• 25%: proportion of international students – 2.5% world – Only data element available
  • 25%: international co-authorship – 2.5% of international outlook in world
  • 25%: international reputation – modifies the academic reputation score that accounts for 33% of world rankings

12 of the top 20 are from the British Commonwealth with City University Hong Kong as number one overall. Asian universities are 26% of the total.

Clicking on a university’s name reveals the number of students, students per staff, and percent of international students.  No other data elements are available.

Example 44-1:  Interface for Most International universities

Global University Employability Ranking incorporates results from a survey of recruiters administered by the French company Emerging.  THE online includes 250 institutions. The interface is the same as example 44-1.

Teaching is a component in the World Reputation Ranking. 100 universities are included and 50 receive scores.

Table 44-2 (in pdf) presents a comparison and analysis across the different THE rankings.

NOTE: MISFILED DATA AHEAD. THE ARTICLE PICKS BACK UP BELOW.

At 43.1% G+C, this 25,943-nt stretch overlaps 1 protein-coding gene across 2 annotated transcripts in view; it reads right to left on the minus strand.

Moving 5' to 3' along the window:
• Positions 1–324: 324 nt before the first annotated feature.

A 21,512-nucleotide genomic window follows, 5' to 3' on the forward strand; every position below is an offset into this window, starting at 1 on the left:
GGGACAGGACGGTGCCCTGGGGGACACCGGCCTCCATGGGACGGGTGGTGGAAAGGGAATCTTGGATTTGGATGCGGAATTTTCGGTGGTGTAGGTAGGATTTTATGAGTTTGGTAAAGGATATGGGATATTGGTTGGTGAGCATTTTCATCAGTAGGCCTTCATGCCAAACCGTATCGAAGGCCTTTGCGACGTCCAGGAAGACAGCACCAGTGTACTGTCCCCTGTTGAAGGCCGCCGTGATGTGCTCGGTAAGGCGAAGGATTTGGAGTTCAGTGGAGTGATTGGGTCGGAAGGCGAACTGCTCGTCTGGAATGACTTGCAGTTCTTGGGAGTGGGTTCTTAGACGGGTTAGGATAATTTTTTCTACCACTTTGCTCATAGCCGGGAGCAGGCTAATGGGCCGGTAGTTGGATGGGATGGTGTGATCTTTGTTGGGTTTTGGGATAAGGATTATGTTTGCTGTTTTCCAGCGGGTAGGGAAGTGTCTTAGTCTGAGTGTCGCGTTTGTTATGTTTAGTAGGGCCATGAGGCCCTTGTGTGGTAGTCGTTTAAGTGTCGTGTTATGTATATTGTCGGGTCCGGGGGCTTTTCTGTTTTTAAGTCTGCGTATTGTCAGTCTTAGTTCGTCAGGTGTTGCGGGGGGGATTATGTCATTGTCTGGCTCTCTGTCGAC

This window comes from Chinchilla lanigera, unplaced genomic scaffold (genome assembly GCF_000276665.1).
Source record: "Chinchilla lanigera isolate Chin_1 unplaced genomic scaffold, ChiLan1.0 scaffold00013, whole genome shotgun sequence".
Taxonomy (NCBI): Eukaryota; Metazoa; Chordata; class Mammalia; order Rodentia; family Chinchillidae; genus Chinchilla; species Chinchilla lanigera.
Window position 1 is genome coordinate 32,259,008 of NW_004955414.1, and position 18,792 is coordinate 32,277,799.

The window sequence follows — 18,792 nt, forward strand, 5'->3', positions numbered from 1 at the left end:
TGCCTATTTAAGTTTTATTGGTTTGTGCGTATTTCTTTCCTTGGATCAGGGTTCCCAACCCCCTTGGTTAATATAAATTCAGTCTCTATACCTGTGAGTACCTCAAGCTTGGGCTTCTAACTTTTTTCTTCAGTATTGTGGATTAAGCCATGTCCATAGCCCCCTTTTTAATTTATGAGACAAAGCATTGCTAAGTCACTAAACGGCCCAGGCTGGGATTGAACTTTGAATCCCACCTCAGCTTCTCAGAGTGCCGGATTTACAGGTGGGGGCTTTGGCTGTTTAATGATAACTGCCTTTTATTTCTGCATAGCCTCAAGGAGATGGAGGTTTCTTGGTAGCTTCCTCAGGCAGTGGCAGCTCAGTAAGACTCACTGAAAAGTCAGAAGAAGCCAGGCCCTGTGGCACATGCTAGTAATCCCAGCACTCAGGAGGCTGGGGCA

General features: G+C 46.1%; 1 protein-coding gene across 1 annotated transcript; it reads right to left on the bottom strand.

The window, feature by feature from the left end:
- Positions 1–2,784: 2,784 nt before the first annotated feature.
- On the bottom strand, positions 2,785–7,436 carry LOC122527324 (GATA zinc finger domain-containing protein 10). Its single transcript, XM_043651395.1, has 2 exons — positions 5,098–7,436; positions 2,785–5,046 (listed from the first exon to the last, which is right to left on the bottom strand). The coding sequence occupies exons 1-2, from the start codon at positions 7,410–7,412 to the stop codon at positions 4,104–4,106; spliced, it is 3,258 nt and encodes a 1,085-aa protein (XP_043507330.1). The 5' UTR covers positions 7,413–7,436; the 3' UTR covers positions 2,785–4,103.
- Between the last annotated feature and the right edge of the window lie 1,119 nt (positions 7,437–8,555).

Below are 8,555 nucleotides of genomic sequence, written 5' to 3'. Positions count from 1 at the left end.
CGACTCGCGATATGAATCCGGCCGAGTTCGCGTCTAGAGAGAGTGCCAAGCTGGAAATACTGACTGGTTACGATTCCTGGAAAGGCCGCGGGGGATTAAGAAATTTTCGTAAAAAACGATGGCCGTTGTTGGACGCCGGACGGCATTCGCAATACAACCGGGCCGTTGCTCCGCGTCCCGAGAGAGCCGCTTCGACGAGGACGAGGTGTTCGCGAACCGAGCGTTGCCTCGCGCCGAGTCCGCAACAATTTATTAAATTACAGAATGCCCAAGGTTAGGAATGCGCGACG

QS Rankings

QS has student-centric metrics in its World, Regional, and Employability rankings and a special ranking on Student Cities.

QS World uses International Students and International Faculty as stand-alone metrics, each worth 5% of the over-all score. Example 44-2 shows the QS presentation of underlying data for international students and the differences in percentages between undergraduate and graduate students.  Although the university in the example has over 12,000 students fewer than 1,700 are international graduate students.

QS Asian Regional ranking provides added value with different metrics and additional universities in the dataset. 50% of the Asia regional rankings are international or student-centered and include metrics not in the global survey.

  • 20% Employer survey – 10% in World rankings
  • 10 % Faculty / Student ratio – 20% in World
  • 10% International research network – not used in World
  • 5 % Proportion of International students and International faculty each – 5% each in World
  • 5 % Proportion of Inbound and outbound exchange students each – not used in World rankings

The University of Hong Kong, Chinese University of Hong Kong, National University of Singapore, Nanyang Technological University, Peking and Zhejiang universities are top ten on both THE’s Most International and QS’ Top Asian. Ten more are top 20 on both lists. One of the QS top Asian universities, Hong Kong UST is not included in THE.  Five Malaysian universities are in the top 50 on QS and no Malaysian university is in THE Most International.  Table 44-3 (in pdf) compares the rankings for Asian universities on the QS metrics above with THE Most International for Asia.